The Big Land

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The Big Land
Directed by Gordon Douglas
Produced by Alan Ladd
Based on the novel Buffalo Grass by Frank Gruber
Starring Alan Ladd
Virginia Mayo
Edmond O'Brien
Music by David Buttolph
Cinematography John F. Seitz
Edited by Thomas Reilly
Production
company
Distributed by Warner Bros.
Release date
1957
Running time
92 minutes
Country United States
Language English

The Big Land is a 1957 Warnercolor Western directed by Gordon Douglas and starring Alan Ladd.

Plot[edit]

Back home in Texas following the Civil War, former Confederate officer Chad Morgan (Alan Ladd) leads a cattle drive to Missouri, assuring fellow ranchers that their stock will bring $20 a head at auction. Instead, ruthless cattle baron Brog (Anthony Caruso) has scared off all competition and offers much less.

Blamed for what happened, Morgan chooses not to return to Texas. He spends a night in a livery stable and meets town drunk Joe Jagger (Edmond O'Brien), who is nearly lynched for trying to steal whiskey. Chad helps keep Joe sober after they leave town.

They meet farmers who need a better way to sell their wheat, so Chad and Joe ride to Kansas City to meet Tom Draper (Don Castle), a railroad man who is engaged to Joe's sister Helen (Virginia Mayo), a singer in the saloon. Tom likes the idea of a railroad spur to aid the farmers.

Helen is pleased at the change in her brother and thanks Chad, which brings out some jealousy in her fiance. Brog and his henchman disrupt the town's construction attempts while Chad is out of town. Joe tries to stand up to him, resisting the strong temptation to drink, but when he does, Brog guns him down.

Her brother's death causes Helen to turn on Chad upon his return. Brog stampedes cattle through the town. He and his henchman then attempt to ambush Chad, who kills them both in self-defense. Helen embraces him and Tom realizes he has lost her for good.

Cast[edit]

Production[edit]

The film was based on the novel Buffalo Grass which was published in 1955. Alan Ladd's Jaguar Productions bought film rights prior to publication for a reported $100,000.[1][2] The movie was meant to be the first in a revised four-year production deal between Jaguar and Warner Bros.[3] Frank Gruber himself was hired to write the script and Eleanor Parker and Robert Ryan were discussed as possible co-stars to Ladd.[4] Eventually, Edmond O'Brien - who had just made A Cry in the Night for Jaguar - and Virginia Mayo - who was under contract to Warner Bros and who had acted opposite Ladd before - were cast.[5][6]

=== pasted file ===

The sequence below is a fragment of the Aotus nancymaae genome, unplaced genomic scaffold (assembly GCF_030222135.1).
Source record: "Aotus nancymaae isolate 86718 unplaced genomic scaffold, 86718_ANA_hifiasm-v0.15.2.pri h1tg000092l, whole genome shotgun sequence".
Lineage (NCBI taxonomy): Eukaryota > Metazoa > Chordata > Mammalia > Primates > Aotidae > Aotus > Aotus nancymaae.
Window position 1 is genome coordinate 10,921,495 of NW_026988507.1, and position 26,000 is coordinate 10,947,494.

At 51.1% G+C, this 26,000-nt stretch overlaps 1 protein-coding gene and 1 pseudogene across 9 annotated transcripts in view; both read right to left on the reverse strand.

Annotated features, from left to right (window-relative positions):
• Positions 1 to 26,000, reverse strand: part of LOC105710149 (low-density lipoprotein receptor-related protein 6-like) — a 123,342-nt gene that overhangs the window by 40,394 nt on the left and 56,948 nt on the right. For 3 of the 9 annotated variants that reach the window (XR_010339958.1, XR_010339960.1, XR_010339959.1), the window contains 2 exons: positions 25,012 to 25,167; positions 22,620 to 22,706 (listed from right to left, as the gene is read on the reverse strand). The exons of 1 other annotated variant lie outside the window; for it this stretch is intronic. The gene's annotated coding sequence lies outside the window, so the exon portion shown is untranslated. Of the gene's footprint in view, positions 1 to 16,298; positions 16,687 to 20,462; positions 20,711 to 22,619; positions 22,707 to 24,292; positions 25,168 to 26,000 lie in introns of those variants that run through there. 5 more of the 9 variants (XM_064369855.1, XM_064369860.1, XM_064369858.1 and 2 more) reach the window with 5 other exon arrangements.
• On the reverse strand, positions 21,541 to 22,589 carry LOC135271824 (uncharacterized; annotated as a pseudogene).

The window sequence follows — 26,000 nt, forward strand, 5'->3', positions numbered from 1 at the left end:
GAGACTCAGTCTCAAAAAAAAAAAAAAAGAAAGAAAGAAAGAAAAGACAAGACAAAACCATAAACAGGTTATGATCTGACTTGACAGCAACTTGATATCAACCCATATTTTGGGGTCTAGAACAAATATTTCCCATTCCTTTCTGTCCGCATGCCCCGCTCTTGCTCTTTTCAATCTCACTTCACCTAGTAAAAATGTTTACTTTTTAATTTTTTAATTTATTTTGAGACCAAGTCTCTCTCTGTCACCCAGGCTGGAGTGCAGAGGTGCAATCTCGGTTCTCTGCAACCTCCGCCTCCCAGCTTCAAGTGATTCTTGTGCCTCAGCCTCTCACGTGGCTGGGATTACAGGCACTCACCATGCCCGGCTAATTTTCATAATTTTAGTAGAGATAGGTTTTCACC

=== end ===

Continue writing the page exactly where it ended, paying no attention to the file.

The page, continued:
The movie was shot near Sonora, California, a location not far from Yosemite National Park over four weeks in June 1956.[7] [8] The unit then moved to the Warner Bros backlot. Four different sets for the township were created - to show the town being built, after it had been burnt, to film the burning sequence, and to show the town being completed.[9]

Reception[edit]

The Los Angeles Times said the film "is about as plodding as a western can get and still be called one."[10]

Before the film was made a possible follow up The Dry Lands was mentioned in the press.[11]

See also[edit]

References[edit]

  1. ^ Louella Parsons: Gary Set for Railroad-Building Role The Washington Post and Times Herald (1954-1959) [Washington, D.C] 28 Dec 1956: A11.
  2. ^ FILM TOUR GROUP DISBANDS IN WEST: Hollywood Coordinating Unit, Which Arranged Shows for Troops, Dissolved By THOMAS M. PRYORSpecial to The New York Times.. New York Times (1923-Current file) [New York, N.Y] 30 Dec 1955: 14
  3. ^ GENE KELLY ENDS ONE METRO PACT: Actor's Exclusive Service Contract Is Replaced by Five-Year Agreement Shaw Screen Play Due Of Local Origin By THOMAS M. PRYOR Special to The New York Times.. New York Times (1923-Current file) [New York, N.Y] 09 Jan 1956: 19.
  4. ^ Drama: Boys Town Will Figure in Korean Lad's Story; O'Connell Joins 'Women' Schallert, Edwin. Los Angeles Times (1923-Current File) [Los Angeles, Calif] 19 Jan 1956: B9.
  5. ^ CAGNEY TO HEAD 'BON VOYAGE' CAST: Actor Signs for Third Film at Universal--Columbia Plans 'Wackiest Ship' Ladd Firm Buys Story By THOMAS M. PRYOR Special to The New York Times.. New York Times (1923-Current file) [New York, N.Y] 15 July 1957: 15
  6. ^ A.F.L. UNIT URGES BOYCOTT OF FILM: Council Says 'Daniel Boone' Was Made Outside U.S. to Flout Union Control Of Local Origin By THOMAS M. PRYOR Special to The New York Times.. New York Times (1923-Current file) [New York, N.Y] 13 Feb 1956: 24.
  7. ^ http://www.tcm.com/this-month/article.html?isPreview=&id=1019023%7C1008289&name=The-Big-Land
  8. ^ Producer Will Seek Film Ideas Abroad Los Angeles Times (1923-Current File) [Los Angeles, Calif] 18 May 1956: 19.
  9. ^ Burning Tale Of Four Cities The Washington Post and Times Herald (1954-1959) [Washington, D.C] 05 Aug 1956: H9.
  10. ^ Big Land' One More With Ladd Scheuer, Philip K. Los Angeles Times (1923-Current File) [Los Angeles, Calif] 25 Feb 1957: C9.
  11. ^ Drama: Film Stars to Launch Stage Venture; Colbert May Do 'Smashup' Lead Schallert, Edwin. Los Angeles Times (1923-Current File) [Los Angeles, Calif] 06 Apr 1956: 19.

External links[edit]